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Department of African American Studies

  • Frederick Harris

23rd Annual Robert Smalls Lecture and Roundtable October 29th

The African American Studies Program is set to host the 23rd Annual Robert Smalls Lecture and Roundtable from 6 – 7:30 p.m., Thursday, October 29. This year’s event will keep with the protocol of the times, and be held as a virtual program, but still uphold its tradition offering a crowd-pleasing talk with a dynamic speaker. Following the talk, a distinguished panel will hold a roundtable audience discussion on the importance of voting.

The speaker for the lecture will be Fredrick Harris, dean of social sciences and political science professor from Columbia University.

The title of his talk is “Anti-Blackness, Contentious Politics and the 2020 Presidential Election.”

Harris will talk about the cyclical nature of anti-black American politics since Reconstruction. “Black progress in the US is often viewed as a steady progress. This cyclical view of black progress accounts for the current crisis of racial conflict in the United States. After over 50 years since the passage of the 1964 Civil Rights Act, the 1965 Voting Rights Act and the 1966 Fair Housing Act, black communities are suffering from economic distress, police violence, and a long-standing health crisis triggered by COVID-19,” Harris said.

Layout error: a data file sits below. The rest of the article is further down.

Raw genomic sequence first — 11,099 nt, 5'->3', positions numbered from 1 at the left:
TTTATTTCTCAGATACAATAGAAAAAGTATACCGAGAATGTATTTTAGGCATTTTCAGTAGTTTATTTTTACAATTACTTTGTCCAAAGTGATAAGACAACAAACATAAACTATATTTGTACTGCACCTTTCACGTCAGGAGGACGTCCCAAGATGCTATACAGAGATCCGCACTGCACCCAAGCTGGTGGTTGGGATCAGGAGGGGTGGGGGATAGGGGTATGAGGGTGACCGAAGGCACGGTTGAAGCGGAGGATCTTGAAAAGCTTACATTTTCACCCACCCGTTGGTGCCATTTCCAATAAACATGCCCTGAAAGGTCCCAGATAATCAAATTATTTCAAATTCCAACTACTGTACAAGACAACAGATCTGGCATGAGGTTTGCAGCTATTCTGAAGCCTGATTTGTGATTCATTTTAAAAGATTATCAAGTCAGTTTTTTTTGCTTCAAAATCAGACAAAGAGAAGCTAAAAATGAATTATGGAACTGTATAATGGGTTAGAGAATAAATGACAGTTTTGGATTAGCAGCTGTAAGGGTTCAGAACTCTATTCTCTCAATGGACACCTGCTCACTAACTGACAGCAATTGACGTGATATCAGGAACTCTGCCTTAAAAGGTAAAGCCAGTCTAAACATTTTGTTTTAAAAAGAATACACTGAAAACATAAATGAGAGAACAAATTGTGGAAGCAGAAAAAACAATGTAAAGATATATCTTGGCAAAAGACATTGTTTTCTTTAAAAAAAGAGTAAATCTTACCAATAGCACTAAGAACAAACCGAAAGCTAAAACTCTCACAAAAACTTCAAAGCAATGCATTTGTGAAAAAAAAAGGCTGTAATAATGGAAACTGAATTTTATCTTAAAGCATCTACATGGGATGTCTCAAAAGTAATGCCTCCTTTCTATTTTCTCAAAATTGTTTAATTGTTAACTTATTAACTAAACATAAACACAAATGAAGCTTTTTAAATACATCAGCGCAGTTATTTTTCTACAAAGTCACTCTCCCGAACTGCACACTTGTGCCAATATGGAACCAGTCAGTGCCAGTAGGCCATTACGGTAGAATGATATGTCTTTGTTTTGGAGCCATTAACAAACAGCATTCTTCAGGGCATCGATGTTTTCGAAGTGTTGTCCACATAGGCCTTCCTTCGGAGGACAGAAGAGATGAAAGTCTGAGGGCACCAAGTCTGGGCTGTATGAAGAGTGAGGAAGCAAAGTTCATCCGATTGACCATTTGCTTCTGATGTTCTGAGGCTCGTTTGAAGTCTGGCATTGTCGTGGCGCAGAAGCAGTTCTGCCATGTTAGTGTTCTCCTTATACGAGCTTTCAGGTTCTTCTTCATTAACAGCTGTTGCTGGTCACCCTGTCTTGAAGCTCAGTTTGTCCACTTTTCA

Qiana Whitted, director of The African American Studies Program said, “While the Robert Smalls lecture always addresses the issues that matter most to our campus and our community, the insights that Dr. Harris will be offering on the role of race in the upcoming elections is especially urgent this year.” 

Casting 2020 as a “cataclysmic year,” Harris said the economic, social and political eruptions have altered the court of Black life—and the lives of most Americans—for years to come. “The presidential election may be one of the most important elections of our lifetimes. It will determine whether the cycle of reform will start up again, or whether we will continue in dark times,” Harris said.

Following Harris’ talk, he will join a panel discussion titled “Black Voting Matters.” Whitted said, “We are also looking forward to pairing his important talk with a roundtable of local Black political scientists and African American Studies scholars that will extend the conversation about these national debates to our region. 

The panel discussion will be led by Todd Shaw, UofSC political science professor. Panelists include Adolphus Belk, Winthrop University, Lakeyta M. Bonnette-Bailey, Georgia State University and Monique Lyle, UofSC executive director, of the Institute for Public Service and Policy Research 

The Smalls Program will be hosted on the virtual platform Zoom and the audience will be invited to ask questions during the discussion.

Challenge the conventional. Create the exceptional. No Limits.